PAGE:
It lurked in wait for unsuspecting prey on the swampy Baltic coastline 35–47 million years ago. Now the first fossilised specimens of a carnivorous plant are helping scientists probe the organism’s early evolution and its Eocene habitat.
Researchers from the University of Göttingen in Germany found the fossil of two leaves from the plant in the Jantarny amber mine near Kaliningrad, Russia. It seems to be related to plants from the Roridulaceae family, which catch their prey using long, sticky hairs.
“We were all so excited when we discovered it because it’s very beautiful and striking,” says lead researcher Eva-Maria Sadowski. “It’s amazing to look at something so old, yet so well preserved.”
The fossils were a long way from where this family is endemic: South Africa. “It was surprising to find the fossils in Europe. It suggests they were probably more widely distributed than initially thought and later restricted to a few places,” says co-author Alexander Schmidt.
This plant family is thought to have originated in Africa and became isolated there after the Gondwana supercontinent – comprising modern-day Africa, South America, Madagascar, India, Australia, the Middle East and Antarctica – broke apart about 180 million years ago.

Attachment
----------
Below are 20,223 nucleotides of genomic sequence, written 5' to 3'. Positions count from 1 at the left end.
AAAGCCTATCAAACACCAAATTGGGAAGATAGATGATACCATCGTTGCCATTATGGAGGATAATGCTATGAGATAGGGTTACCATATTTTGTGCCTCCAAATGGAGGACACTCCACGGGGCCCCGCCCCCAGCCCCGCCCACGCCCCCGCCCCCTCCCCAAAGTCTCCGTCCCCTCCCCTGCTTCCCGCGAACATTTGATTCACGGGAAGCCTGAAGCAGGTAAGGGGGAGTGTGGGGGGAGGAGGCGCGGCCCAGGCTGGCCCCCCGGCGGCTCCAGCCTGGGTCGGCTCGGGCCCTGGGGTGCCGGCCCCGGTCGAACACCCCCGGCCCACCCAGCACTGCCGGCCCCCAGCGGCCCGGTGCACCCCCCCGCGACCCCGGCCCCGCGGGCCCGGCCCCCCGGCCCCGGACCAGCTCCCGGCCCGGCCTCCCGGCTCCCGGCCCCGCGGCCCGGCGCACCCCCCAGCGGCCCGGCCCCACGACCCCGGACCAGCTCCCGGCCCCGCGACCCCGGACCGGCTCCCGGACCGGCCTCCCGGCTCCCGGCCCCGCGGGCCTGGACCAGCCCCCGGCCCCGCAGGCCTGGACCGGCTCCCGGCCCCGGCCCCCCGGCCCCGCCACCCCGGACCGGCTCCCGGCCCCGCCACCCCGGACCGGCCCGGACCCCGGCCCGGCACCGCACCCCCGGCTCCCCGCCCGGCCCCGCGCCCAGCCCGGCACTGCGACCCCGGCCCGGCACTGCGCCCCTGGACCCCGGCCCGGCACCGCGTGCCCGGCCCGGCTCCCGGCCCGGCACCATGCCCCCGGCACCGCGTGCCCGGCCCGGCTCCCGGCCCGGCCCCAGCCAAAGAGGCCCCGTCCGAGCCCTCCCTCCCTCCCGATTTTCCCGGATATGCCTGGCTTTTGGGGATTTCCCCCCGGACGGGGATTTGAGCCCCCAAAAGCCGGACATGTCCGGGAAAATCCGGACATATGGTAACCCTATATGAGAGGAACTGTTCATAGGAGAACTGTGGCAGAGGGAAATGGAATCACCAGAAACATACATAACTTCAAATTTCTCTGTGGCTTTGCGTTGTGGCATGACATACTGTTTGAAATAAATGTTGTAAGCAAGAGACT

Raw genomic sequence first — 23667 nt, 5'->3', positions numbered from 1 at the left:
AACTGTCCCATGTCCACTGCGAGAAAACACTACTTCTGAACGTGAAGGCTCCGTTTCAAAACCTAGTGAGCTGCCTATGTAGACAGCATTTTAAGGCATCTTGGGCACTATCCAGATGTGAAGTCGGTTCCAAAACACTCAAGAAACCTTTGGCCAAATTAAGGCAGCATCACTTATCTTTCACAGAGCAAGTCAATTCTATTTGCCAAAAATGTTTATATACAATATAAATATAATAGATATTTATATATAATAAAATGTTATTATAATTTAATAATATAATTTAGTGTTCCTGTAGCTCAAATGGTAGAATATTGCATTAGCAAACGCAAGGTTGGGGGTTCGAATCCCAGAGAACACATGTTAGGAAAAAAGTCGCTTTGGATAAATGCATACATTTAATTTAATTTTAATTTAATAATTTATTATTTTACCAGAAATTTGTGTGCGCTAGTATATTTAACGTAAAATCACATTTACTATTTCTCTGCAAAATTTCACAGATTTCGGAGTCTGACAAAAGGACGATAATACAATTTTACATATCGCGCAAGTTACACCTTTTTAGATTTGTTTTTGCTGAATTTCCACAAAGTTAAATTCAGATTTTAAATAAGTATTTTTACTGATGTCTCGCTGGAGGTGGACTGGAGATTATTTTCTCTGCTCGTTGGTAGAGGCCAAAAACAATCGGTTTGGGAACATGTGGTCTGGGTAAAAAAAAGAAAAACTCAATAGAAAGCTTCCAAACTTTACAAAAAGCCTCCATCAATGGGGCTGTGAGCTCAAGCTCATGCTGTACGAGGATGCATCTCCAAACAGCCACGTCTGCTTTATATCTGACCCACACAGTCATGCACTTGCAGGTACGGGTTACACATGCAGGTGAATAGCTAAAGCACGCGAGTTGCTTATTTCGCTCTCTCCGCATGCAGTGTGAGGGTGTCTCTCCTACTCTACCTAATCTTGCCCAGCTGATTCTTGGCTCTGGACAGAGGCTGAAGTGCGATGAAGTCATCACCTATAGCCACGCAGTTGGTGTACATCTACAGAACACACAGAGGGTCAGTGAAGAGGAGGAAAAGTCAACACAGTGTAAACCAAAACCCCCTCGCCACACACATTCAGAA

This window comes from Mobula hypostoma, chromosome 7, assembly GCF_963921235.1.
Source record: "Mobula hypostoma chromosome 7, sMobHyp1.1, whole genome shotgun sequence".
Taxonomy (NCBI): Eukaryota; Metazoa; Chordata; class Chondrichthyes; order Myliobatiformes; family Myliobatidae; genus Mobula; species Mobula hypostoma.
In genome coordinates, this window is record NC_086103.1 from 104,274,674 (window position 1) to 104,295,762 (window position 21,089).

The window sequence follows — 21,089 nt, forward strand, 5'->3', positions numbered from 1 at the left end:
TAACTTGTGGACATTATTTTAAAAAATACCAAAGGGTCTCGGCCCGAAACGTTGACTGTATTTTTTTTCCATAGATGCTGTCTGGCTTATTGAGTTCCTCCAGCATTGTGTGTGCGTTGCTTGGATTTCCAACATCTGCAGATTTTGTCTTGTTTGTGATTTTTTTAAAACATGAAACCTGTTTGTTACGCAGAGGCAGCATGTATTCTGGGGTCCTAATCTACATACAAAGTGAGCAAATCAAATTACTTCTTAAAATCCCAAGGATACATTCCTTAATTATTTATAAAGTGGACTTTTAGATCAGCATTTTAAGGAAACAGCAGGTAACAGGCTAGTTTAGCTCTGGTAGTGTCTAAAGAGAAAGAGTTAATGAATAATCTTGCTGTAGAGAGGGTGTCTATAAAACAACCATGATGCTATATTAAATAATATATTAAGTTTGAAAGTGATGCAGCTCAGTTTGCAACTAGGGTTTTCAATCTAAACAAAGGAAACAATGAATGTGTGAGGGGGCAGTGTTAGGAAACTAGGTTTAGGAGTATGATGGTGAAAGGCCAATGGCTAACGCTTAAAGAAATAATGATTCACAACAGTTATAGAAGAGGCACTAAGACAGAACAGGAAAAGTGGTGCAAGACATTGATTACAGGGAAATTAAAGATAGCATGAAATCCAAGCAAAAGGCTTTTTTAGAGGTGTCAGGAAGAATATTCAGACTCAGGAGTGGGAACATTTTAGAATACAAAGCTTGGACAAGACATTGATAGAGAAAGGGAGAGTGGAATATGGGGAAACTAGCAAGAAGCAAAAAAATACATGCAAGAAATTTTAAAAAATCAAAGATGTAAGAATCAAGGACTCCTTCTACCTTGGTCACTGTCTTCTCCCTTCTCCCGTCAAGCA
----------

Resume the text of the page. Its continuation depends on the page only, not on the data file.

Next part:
The leaves have hairs that could have been used to capture prey. With only two leaves preserved in the amber, it’s not yet possible to know what the entire plant looked like and what its diet could have been, but the plant family today catches a wide range of arthropods.
The Roridulaceae genus Roridula is a quirk of botanical carnivory, as the plants depend on relationships with other organisms to successfully digest their prey. They trap prey using sticky hairs on their leaves, but depend on a symbiotic species of capsid bug to digest them and then consume their droppings instead. One bug’s demise is another’s gain.